• 1 12-ounce package cranberries
• 1/2 cup Dried Cranberries
• 3 tablespoons Orange Marmalade
• 2 tablespoons Cointreau or Grand Marnier
• 2 teaspoons minced orange peel
• 1/4 teaspoon Ground Allspice
Combine cranberry juice and sugar in medium saucepan. Bring to boil, stirring until sugar dissolves. Add fresh and dried cranberries and cook until dried berries begin to soften and fresh berries begin to pop, stirring often, about 10 minutes. Remove from heat and stir in orange marmalade, orange juice, orange peel and allspice. Chill.

Maple Cranberry Sauce

• 2 12-ounce packages fresh cranberries
• 1 1/2 cups Maple Syrup
• 1/2 cup sugar
• 1/2 cup water
• 1 teaspoon Vanilla Extract
Combine all ingredients in saucepan. Bring to boil, stirring often. Reduce heat to medium; simmer until cranberries pop, stirring often, about 10 minutes. Transfer to bowl. Cool completely.

Apple Cranberry Sauce

• 1 12-ounce package cranberries
• 1 3/4 cups Fresh Apple Cider
• 3/4 cup Honey
• 2 cinnamon sticks, broken in half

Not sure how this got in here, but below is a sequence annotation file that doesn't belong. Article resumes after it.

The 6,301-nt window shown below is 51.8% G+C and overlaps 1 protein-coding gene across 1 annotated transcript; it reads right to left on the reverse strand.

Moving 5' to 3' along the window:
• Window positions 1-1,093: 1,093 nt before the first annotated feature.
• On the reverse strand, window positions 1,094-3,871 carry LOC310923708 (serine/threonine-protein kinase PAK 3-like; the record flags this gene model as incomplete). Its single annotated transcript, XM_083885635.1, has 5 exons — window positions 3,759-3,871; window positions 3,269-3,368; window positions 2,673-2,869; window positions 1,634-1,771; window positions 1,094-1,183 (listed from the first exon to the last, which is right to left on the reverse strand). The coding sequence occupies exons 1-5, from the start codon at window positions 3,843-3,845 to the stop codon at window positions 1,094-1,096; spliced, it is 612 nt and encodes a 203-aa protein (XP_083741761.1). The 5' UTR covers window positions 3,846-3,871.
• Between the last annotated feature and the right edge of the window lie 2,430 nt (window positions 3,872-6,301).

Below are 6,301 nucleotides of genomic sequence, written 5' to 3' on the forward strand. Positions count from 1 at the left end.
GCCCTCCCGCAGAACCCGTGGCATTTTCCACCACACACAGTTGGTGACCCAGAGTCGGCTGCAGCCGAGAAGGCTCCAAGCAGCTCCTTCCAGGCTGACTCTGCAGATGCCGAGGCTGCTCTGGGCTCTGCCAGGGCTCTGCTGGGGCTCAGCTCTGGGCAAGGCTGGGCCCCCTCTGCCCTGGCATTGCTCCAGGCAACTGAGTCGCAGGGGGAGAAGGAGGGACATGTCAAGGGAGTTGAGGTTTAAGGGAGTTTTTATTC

• 1 cup Granny Smith Apple Rings, diced
• ¼ tsp Ground Cloves
• Pinch of salt
Combine all ingredients in heavy large saucepan. Bring to boil over medium heat. Simmer until berries burst and sauce thickens, stirring occasionally, about 10 minutes. Remove cinnamon sticks. Refrigerate sauce until cold.

Cherry Cranberry Sauce

• 2 1/2 cups Cherry Cider
• 1 8-ounce package dried Montmorency Cherries
• 1 cup sugar
• 1 12-ounce package cranberries
• 1/4 teaspoon Ground Cloves
Bring cider to simmer in large saucepan. Add cherries. Mix in sugar, then cranberries and cloves. Cook over medium-high heat until cranberries burst, stirring occasionally, about 10 minutes. Refrigerate until cold.

Cranberry Orange Sauce with Walnuts

• 12 oz cranberries
• 1 cup sugar
• 1 cup fresh orange juice
• 1 jar Mandarin Oranges, drained
• 3/4 cup chopped walnuts
Combine first 4 ingredients in medium saucepan; bring to boil over medium heat, stirring until sugar dissolves. Cook until cranberries are tender and mixture thickens, stirring occasionally, about 12 minutes. Remove from heat. Mix in orange pieces and walnuts. Transfer to bowl. Cover and chill.